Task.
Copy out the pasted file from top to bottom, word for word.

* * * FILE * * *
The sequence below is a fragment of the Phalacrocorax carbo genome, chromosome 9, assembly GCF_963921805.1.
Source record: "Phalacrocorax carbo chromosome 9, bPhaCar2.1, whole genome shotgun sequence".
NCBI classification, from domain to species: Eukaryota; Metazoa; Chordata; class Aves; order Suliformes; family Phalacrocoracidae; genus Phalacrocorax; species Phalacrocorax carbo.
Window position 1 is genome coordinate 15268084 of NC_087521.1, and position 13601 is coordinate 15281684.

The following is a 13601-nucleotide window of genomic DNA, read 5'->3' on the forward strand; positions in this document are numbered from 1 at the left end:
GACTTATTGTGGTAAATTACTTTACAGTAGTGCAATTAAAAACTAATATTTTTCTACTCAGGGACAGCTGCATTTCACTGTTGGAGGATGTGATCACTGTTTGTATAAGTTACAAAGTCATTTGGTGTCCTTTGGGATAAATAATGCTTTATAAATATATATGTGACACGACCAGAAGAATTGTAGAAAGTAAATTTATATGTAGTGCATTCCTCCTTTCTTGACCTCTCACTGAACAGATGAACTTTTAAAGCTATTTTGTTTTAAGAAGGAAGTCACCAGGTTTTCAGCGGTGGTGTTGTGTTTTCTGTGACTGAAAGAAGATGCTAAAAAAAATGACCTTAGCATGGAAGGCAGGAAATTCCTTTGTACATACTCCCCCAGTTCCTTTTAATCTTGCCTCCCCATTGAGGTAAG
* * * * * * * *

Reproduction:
The sequence below is a fragment of the Phalacrocorax carbo genome, chromosome 9, assembly GCF_963921805.1.
Source record: "Phalacrocorax carbo chromosome 9, bPhaCar2.1, whole genome shotgun sequence".
NCBI classification, from domain to species: Eukaryota; Metazoa; Chordata; class Aves; order Suliformes; family Phalacrocoracidae; genus Phalacrocorax; species Phalacrocorax carbo.
Window position 1 is genome coordinate 15268084 of NC_087521.1, and position 13601 is coordinate 15281684.

The following is a 13601-nucleotide window of genomic DNA, read 5'->3' on the forward strand; positions in this document are numbered from 1 at the left end:
GACTTATTGTGGTAAATTACTTTACAGTAGTGCAATTAAAAACTAATATTTTTCTACTCAGGGACAGCTGCATTTCACTGTTGGAGGATGTGATCACTGTTTGTATAAGTTACAAAGTCATTTGGTGTCCTTTGGGATAAATAATGCTTTATAAATATATATGTGACACGACCAGAAGAATTGTAGAAAGTAAATTTATATGTAGTGCATTCCTCCTTTCTTGACCTCTCACTGAACAGATGAACTTTTAAAGCTATTTTGTTTTAAGAAGGAAGTCACCAGGTTTTCAGCGGTGGTGTTGTGTTTTCTGTGACTGAAAGAAGATGCTAAAAAAAATGACCTTAGCATGGAAGGCAGGAAATTCCTTTGTACATACTCCCCCAGTTCCTTTTAATCTTGCCTCCCCATTGAGGTAAG